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You’ve found it — that perfect retirement home on Lake Tahoe. The best oceanfront property in South Carolina. The cutest little cottage in the Smoky Mountains in Gatlinburg, Tennessee.
You may have other reasons for needing to move besides the “perfect home.” You may need to downsize, encounter physical challenges (particularly with homes with lots of stairs!) or have to manage a fixed income. You may also need to move to a new area due to better weather, favorable taxes, and being closer to family.
When you want to get a home loan as a retiree, you might wonder how a mortgage lender evaluates your income. You may not have regular income, so what does a mortgage lender actually take into consideration?
Let’s find out.
Lenders Want to See Your Income
First of all, can you even get a mortgage if you don’t have income coming in?
Yes. Lenders cannot discriminate against borrowers based on age, according to the Equal Credit Opportunity Act. Ultimately, it boils down to this: Retirees must show they can repay the mortgage, have good credit and not too much debt.
You can even take out a 30-year mortgage, even if you’re in your 70s. Lenders cannot take your age into consideration to make a final decision.
Let’s discuss the types of income that mortgage lenders may consider, including fixed income and assets.
Fixed Income Evaluation
Lenders will look at your last two years’ worth of tax returns to see how much income you’ve actually brought in over the last two years. This may include:
- Social Security
- Retirement money
- Pension income
- Dividends and interest
- Spousal benefits
How does it work when income comes in in a piecemeal fashion? Retirement account income can make a huge impact on your income on a month-by-month basis. A 401(k) plan or individual retirement account can play a major role in this process. You can access the money in your IRA, 401(k), or 403(b) at age 59½.
Your lender will also want to consider more than just your income. Lenders will want to see your bank statement to check your liquid assets. They will also want to see checking accounts, savings accounts, CDs and investments such as stock, bonds and mutual funds. They will also want to see the other types of property you own.
Your debt-to-income ratio (DTI) compares how much you owe each month to how much you earn. In other words, the DTI involves a calculation of the percentage of your gross monthly income before taxes that you use to pay for rent, mortgage, credit cards, car loans, boat loans, student loans — you get the picture. We’re talking about all types of debt.
How do you calculate DTI?
- Add up your monthly bills. This includes money you owe on a recurring basis, such as your monthly rent, alimony or child support. This does not include amounts that change on a weekly basis, such as your grocery bill.
- Divide the total by your gross monthly income, or your monthly income before taxes.
- You should get the result as a percentage, or your DTI. You want to have as low of a DTI as possible. In general, lenders want to see you at a 36% or lower DTI ratio.
Most mortgage lenders look at scores from all three major credit reporting agencies (Equifax, Experian and TransUnion) to determine whether they will offer you a loan. Your credit score also determines the interest rate on your loan.
You should check your credit report and correct the errors you see before you apply for a loan, because many errors could show up on your credit report. Common errors include loans in the wrong name, loans listed as open when you’ve actually paid them off and more.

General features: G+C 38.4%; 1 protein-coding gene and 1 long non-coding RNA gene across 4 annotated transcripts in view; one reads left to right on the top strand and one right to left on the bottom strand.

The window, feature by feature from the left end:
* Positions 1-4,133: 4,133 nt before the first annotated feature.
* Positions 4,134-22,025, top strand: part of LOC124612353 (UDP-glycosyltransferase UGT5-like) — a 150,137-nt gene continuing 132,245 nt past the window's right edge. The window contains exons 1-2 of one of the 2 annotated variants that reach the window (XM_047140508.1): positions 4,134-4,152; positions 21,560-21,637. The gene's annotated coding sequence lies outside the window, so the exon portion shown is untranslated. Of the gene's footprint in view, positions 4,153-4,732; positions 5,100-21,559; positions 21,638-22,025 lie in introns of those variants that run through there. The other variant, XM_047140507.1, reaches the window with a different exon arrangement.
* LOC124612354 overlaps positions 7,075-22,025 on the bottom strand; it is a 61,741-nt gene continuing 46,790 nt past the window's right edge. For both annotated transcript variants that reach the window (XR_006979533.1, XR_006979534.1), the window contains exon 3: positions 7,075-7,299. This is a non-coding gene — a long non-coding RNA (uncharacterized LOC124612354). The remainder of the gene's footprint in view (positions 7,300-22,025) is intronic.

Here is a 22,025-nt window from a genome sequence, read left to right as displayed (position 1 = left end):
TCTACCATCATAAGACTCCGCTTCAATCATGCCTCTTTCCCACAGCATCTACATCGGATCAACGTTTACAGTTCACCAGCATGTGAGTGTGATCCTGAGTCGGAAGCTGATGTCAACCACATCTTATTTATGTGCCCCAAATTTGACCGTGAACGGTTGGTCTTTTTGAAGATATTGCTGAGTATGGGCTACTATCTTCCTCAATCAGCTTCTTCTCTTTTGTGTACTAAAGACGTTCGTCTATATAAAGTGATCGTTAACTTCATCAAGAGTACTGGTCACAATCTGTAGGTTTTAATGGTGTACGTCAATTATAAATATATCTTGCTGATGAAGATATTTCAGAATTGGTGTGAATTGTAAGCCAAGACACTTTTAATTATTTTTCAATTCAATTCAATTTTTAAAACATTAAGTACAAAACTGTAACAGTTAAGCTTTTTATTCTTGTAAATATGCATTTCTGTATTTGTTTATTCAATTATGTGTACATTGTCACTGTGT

The type of property you’re after may affect your interest rates and whether you qualify. Let’s say you plan to get a four-bedroom home on Lake Tahoe. The interest rate and costs may look significantly different compared to a small condo in Cincinnati, Ohio.
Believe it or not, underwriters have found that different types of properties have different levels of risk associated with them. For example, detached single family homes have the best rates. Multi-family homes usually carry higher rates because of their higher likelihood of default based on past homebuyer behavior.
Your Down Payment
What will you put down for a down payment? The higher your down payment, the lower your loan-to-value (LTV) ratio and the less risk you present to the lender. Shoot for putting down at least 20% or more to avoid having to pay for private mortgage insurance (PMI). PMI is a type of insurance that pays your lender if you default on your payments.
If you think you’ll have a tricky time getting a loan due to the fact that you don’t have regular income coming in, you may want to consider adding a co-signer.
Who could co-sign your application?
Your kids! (Remind them of the time you co-signed their student loans.)
The lender will consider both your income and your child’s income when they take a look at your loan application.
Fund Your Dream Retirement Home
By all means, try to qualify for your dream retirement home. You should spend all of your time doing exactly what you want during your golden years, right? Just note that since you no longer earn a full income, your lender may consider you as a bit more of a risk compared to those currently knee-deep in their careers.
However, if you check all the right boxes on your credit report, credit history, debt amount, savings amount, total assets and income, you can still qualify for a mortgage.
Don’t forget to compare multiple lenders so you can find the optimal interest rate for your needs. Even what looks like a slightly different interest rate — just 0.25% — can cost you a considerable amount of money over the life of your mortgage.
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